For my podcasts I use an AKG D5. It costs £99 and is well known for good sound, use for live as well as studio (in case you ever want to use it on stage!) and also for its sturdiness - they don’t break easily.

 

You certainly don’t have to spend that much on a microphone if you’re just testing the waters, for a cheaper alternative, consider the Audio Technica ATR4750-USB. You can also go way more expensive if you prefer, the Shure SM7B is an amazing microphone if you can justify the spend!

 

The great thing about buying a nice microphone is that you can also use it for all your online meetings, whether in Zoom, MS Teams, Google Meet - they will all use your microphone once set up making you sound fantastic for all those client calls and team meetings.

Audio Interface

Unfortunately, good microphones daren’t USB, so you need something that will send your microphone signal into your computer so that you can record - this is a called an Audio Interface - basically a little box that you plug your microphone into (using an XLR cable) which then sends the sound back out down a USB cable and into your computer. I thoroughly recommend this fantastic, robust little box, the Focusrite Scarlett Solo.

 

Microphone stand

As you can see, the Audio Technica comes with it’s own stand, but most microphones won’t. Microphones are pretty standardised when it comes to home use - you’ve got 2x options;

 

1. clip stand; the kind of stand that you see singers using, but smaller, for your desk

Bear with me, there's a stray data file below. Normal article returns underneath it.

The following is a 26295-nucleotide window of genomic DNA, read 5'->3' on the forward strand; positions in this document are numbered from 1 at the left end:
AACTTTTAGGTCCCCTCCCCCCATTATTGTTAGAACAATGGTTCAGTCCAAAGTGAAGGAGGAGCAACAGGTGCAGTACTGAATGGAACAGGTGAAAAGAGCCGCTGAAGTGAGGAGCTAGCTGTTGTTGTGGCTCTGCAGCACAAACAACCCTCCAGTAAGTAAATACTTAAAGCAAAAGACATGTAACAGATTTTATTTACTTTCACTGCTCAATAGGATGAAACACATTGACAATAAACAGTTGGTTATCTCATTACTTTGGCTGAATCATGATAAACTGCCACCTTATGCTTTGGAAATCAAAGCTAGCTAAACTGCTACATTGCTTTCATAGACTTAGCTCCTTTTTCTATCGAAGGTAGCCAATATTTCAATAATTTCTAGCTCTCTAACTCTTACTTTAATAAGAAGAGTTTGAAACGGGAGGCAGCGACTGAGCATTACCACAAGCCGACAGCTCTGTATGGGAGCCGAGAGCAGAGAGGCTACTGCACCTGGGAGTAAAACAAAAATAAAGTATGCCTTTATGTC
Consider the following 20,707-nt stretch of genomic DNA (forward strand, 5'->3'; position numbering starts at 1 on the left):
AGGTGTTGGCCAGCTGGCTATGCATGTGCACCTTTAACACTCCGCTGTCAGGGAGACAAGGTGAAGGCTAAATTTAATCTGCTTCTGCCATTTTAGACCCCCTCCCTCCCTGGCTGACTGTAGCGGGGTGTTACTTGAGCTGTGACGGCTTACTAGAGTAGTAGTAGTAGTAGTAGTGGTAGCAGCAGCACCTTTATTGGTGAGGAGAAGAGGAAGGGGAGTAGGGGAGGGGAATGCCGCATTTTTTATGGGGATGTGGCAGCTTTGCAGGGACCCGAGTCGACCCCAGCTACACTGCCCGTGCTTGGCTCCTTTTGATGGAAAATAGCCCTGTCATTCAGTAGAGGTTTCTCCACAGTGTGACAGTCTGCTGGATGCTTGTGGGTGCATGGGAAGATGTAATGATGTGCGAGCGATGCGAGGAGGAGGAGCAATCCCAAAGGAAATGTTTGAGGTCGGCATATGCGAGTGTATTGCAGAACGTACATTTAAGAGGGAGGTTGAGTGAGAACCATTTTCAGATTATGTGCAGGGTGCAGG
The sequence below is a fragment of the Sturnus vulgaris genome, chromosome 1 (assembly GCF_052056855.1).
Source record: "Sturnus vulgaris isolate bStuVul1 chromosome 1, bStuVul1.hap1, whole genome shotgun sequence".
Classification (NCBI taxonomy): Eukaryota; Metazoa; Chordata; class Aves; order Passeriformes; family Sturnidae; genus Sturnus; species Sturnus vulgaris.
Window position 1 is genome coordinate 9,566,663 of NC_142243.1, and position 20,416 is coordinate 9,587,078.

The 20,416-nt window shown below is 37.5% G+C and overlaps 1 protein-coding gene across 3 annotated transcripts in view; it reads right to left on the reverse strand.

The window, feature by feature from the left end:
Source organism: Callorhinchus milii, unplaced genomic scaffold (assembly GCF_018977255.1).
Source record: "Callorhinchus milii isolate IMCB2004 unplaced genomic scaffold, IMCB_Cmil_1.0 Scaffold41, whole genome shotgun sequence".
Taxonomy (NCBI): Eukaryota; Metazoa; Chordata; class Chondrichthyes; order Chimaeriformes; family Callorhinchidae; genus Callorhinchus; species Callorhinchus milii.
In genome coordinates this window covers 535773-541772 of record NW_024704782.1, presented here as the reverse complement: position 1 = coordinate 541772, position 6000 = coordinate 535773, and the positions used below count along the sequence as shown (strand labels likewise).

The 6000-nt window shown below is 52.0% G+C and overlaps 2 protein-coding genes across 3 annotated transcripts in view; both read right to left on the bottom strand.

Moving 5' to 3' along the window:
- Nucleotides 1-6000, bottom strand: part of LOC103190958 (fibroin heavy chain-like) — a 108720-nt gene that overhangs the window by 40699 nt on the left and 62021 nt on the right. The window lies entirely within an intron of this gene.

1.5. desk mount clip stand; what I use so that my mic is always accessible

 

2. suspension mount; if you have a noisy house or are near a road then this will help keep those vibrations off the recording. Be very careful to find a suspension mount that fits your microphone, they’re not one-size-fits-all!

Pop shields

Pop shields are a cheap and simple way to hugely improve the quality of your sound. They stop any kind of wind noise (including your heavy breathing!), plus they will stop certain mouth noises that are rather unpleasant when amplified in a recording (these are called plosives and sibilants, have a Google if you want to learn more about the strange noises our mouths make!).

 

Recording

If you are recording on your own, or in the same room as your guests, then I recommend using Audacity. It’s a piece of free software for PC or MAC that has been around for a long time and is trusted by many musicians and podcasters. It’s simple to use but there are also endless amounts of tutorials on YouTube that you can follow to help you set up microphones then record and edit your voice.

 

If you can’t get into the same room as your guests, then you’ll need a service called Squadcast. It’s very similar to Zoom, but it records all the audio separately so that you can edit it properly afterwards.

 

 

Location

Finally today, we just need to find you a space to record in. There’s all kinds of urban myths and bad advice about recording in closets or about having to put egg cartons up on your wall, but these are not necessary for home-recording a podcast. Simply choose the most appropriate room bearing in mind that these things are your enemy;

 

  • Big rooms
  • Empty rooms
  • Uncarpeted floors
  • Rooms with noisy things in them! (fish tanks, washing machine, children)

 

 

 

Put simply, pick a small room with carpets and some furniture in it. Personally I record in a bedroom where the curtains, mattress and carpet suck up all the echo and give me a nice clean sound.


So there you have it - you’re now ready to get out there and record! Grab your equipment and get started! If you come unstuck with any of the tech, then feel free to get in touch and I will help you get sorted. Otherwise, check back soon for the next article which will be how to edit and publish your podcast. Let’s get you onto Apple Podcasts, Spotify, Amazon Podcasts and more!